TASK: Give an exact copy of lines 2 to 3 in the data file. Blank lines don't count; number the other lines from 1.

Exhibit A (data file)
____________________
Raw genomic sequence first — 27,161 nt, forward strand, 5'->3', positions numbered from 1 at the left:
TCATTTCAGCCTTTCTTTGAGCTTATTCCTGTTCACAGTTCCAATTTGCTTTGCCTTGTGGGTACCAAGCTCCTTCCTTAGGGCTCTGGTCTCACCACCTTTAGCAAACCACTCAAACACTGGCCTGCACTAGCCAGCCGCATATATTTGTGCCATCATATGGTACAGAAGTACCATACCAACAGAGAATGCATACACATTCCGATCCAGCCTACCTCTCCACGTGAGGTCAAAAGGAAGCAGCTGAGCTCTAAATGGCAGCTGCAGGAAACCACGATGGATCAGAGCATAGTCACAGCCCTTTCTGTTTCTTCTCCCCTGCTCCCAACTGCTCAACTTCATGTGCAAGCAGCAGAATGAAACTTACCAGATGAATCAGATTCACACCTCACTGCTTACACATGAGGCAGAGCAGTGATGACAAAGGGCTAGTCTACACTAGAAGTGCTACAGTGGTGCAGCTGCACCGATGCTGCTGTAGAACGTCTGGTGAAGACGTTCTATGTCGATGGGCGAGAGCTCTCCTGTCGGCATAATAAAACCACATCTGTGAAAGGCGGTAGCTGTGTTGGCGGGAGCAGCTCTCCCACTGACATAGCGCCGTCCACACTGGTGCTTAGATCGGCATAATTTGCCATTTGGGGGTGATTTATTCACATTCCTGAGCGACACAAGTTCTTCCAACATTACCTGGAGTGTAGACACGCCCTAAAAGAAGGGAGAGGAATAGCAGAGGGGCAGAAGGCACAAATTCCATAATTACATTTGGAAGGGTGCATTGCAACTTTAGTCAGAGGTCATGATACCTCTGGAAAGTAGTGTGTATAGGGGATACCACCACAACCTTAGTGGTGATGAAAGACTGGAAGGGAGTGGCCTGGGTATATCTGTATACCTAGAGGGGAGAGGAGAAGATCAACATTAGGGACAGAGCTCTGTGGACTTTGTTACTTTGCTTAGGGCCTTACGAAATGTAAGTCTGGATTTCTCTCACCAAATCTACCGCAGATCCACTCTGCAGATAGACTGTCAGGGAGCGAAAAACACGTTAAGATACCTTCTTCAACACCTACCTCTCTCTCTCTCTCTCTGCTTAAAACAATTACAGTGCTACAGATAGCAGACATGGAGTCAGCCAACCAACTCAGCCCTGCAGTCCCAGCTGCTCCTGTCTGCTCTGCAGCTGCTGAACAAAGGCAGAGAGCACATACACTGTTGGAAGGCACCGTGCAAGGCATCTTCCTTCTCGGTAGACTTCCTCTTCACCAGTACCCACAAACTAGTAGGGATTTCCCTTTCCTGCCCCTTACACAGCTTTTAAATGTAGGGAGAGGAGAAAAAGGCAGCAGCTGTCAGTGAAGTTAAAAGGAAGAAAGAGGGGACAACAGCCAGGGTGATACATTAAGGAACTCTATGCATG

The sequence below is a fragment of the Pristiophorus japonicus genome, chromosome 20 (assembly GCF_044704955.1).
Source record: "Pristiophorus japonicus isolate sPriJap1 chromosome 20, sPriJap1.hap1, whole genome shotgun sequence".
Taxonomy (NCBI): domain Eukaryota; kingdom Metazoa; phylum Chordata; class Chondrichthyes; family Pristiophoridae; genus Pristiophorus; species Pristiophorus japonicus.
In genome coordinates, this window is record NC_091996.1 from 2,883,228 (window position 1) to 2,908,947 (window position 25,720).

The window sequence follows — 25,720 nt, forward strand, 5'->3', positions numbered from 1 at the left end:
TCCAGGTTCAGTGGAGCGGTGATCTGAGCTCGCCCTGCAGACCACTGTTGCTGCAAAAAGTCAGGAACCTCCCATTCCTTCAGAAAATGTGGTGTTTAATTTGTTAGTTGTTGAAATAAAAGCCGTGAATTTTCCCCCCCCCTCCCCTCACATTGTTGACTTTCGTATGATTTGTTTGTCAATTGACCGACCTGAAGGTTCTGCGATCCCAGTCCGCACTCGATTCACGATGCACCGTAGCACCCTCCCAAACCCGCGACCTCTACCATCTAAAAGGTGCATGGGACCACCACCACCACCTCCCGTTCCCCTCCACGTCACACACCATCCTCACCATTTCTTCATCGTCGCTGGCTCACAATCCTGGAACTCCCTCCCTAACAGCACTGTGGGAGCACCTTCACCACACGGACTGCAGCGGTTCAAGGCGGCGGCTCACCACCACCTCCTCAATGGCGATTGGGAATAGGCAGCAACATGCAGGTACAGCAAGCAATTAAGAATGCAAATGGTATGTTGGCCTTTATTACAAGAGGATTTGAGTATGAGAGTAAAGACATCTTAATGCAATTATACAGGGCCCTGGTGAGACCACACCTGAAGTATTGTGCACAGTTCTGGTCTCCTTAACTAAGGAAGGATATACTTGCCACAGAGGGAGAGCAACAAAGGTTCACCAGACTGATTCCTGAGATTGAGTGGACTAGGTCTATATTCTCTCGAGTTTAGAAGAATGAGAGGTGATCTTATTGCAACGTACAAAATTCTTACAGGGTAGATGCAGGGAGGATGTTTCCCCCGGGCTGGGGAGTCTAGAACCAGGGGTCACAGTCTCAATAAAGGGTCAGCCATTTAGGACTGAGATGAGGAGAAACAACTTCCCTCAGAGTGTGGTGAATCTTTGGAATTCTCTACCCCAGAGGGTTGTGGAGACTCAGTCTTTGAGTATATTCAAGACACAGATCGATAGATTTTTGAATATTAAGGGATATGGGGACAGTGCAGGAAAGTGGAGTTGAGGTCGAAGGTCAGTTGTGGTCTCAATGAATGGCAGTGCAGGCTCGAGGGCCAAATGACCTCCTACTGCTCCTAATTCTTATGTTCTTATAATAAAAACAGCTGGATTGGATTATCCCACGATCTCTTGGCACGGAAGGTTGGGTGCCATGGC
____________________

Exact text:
TCATTTCAGCCTTTCTTTGAGCTTATTCCTGTTCACAGTTCCAATTTGCTTTGCCTTGTGGGTACCAAGCTCCTTCCTTAGGGCTCTGGTCTCACCACCTTTAGCAAACCACTCAAACACTGGCCTGCACTAGCCAGCCGCATATATTTGTGCCATCATATGGTACAGAAGTACCATACCAACAGAGAATGCATACACATTCCGATCCAGCCTACCTCTCCACGTGAGGTCAAAAGGAAGCAGCTGAGCTCTAAATGGCAGCTGCAGGAAACCACGATGGATCAGAGCATAGTCACAGCCCTTTCTGTTTCTTCTCCCCTGCTCCCAACTGCTCAACTTCATGTGCAAGCAGCAGAATGAAACTTACCAGATGAATCAGATTCACACCTCACTGCTTACACATGAGGCAGAGCAGTGATGACAAAGGGCTAGTCTACACTAGAAGTGCTACAGTGGTGCAGCTGCACCGATGCTGCTGTAGAACGTCTGGTGAAGACGTTCTATGTCGATGGGCGAGAGCTCTCCTGTCGGCATAATAAAACCACATCTGTGAAAGGCGGTAGCTGTGTTGGCGGGAGCAGCTCTCCCACTGACATAGCGCCGTCCACACTGGTGCTTAGATCGGCATAATTTGCCATTTGGGGGTGATTTATTCACATTCCTGAGCGACACAAGTTCTTCCAACATTACCTGGAGTGTAGACACGCCCTAAAAGAAGGGAGAGGAATAGCAGAGGGGCAGAAGGCACAAATTCCATAATTACATTTGGAAGGGTGCATTGCAACTTTAGTCAGAGGTCATGATACCTCTGGAAAGTAGTGTGTATAGGGGATACCACCACAACCTTAGTGGTGATGAAAGACTGGAAGGGAGTGGCCTGGGTATATCTGTATACCTAGAGGGGAGAGGAGAAGATCAACATTAGGGACAGAGCTCTGTGGACTTTGTTACTTTGCTTAGGGCCTTACGAAATGTAAGTCTGGATTTCTCTCACCAAATCTACCGCAGATCCACTCTGCAGATAGACTGTCAGGGAGCGAAAAACACGTTAAGATACCTTCTTCAACACCTACCTCTCTCTCTCTCTCTCTGCTTAAAACAATTACAGTGCTACAGATAGCAGACATGGAGTCAGCCAACCAACTCAGCCCTGCAGTCCCAGCTGCTCCTGTCTGCTCTGCAGCTGCTGAACAAAGGCAGAGAGCACATACACTGTTGGAAGGCACCGTGCAAGGCATCTTCCTTCTCGGTAGACTTCCTCTTCACCAGTACCCACAAACTAGTAGGGATTTCCCTTTCCTGCCCCTTACACAGCTTTTAAATGTAGGGAGAGGAGAAAAAGGCAGCAGCTGTCAGTGAAGTTAAAAGGAAGAAAGAGGGGACAACAGCCAGGGTGATACATTAAGGAACTCTATGCATG

The sequence below is a fragment of the Pristiophorus japonicus genome, chromosome 20 (assembly GCF_044704955.1).